NFII can co-exist with leprosy. Dogra et al (2001) describe a case of bilateral sensorineural hearing loss observed in a patient diagnosed with leprosy. However, the patient also presented with vestibular symptoms, which are not associated with leprosy. Subsequent imaging studies revealed bilateral vestibular schwannomas. NFII was diagnosed, prompting this caution form the authors:
“audiovestibular symptoms in leprosy may not always be related to the primary disease… a high index of suspicion should be kept in a leprosy patient who has vestibular symptoms associated with sensorineural deafness.”
In sum, the conclusion that leprosy causes VIIIn disorders remains open to debate, especially if vestibular symptoms are present.
What Should Audiologists Know? What Should Audiologists Do?
The point of the infections diseases series is to raise awareness among global travelers and audiologists that so-called “exotic” diseases can and do exist. Travelers can be exposed as they explore the world; newly arrived immigrants can bring old diseases to developed nations. Most healthcare professionals in the US are not trained to recognize or even inquire about such diseases. Certainly, most audiologists are not thinking of such diseases when they take histories or do follow-up evaluations.
Ebola outbreaks and transmission have made it clear that there are risks as well as obvious benefits to living in an increasingly interconnected world. Leprosy is one of those risks but it is an easily treated risk so long as healthcare workers ask for travel histories and are aware of how the disease manifests.
Audiologists should ask patients about travel histories and general health during initial history-taking and subsequently at follow-up visits. Inflammation of the pinna should be observed as part of otoscopic examination. Presence of sensorineural hearing loss without vestibular symptoms should be communicated to the patient’s primary care physician, along with notation regarding other contributing history (e.g., noise exposure, ototoxicity, familial history) and any retrocochlear findings.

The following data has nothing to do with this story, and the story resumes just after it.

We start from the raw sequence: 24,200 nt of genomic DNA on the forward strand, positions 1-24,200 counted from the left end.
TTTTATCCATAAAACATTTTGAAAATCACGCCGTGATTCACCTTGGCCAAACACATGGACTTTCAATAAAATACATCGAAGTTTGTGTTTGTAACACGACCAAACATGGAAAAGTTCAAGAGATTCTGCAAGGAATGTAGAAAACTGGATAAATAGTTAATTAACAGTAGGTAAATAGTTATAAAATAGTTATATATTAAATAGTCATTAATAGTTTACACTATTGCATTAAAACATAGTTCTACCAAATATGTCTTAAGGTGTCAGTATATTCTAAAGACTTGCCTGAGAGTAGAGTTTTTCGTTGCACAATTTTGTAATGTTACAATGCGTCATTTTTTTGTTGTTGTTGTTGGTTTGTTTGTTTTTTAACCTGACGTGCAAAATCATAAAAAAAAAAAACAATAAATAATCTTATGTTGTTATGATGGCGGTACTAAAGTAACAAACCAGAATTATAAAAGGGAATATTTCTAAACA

This is Audiology 101 but it’s worth reminding Audiologists of the importance of basic reporting; also of adding the global travel component to the history and reporting. And, as always, be sure to observe infection control guidelines outlined for Audiology practices, yet another part of Audiology 101.
Feature Image courtesy of Audition Cochlea Promenade
Celik, O, et al. Auditory brain stem evoked potentials in patients with leprosy. Int’l J of Leprosy, 1997; 65(2), 166-169.
Dharmendra. A case of leprosy wrongly diagnosed as neurofibroma. Lepr. India 24(1925)160-163 (see summary review).
Dogra S et al. Leprosy and Neurofibromatosis 2: what is common? Int’l J Leprosy, 2001; 69(3), 251-2.
Kochar, DK et al. Study of brain stem auditory-evoked potentials (BAEPs) and visual-evoked potentials (VEPs) in leprosy. Int’l J Lepr, 1997;65(2):157-65.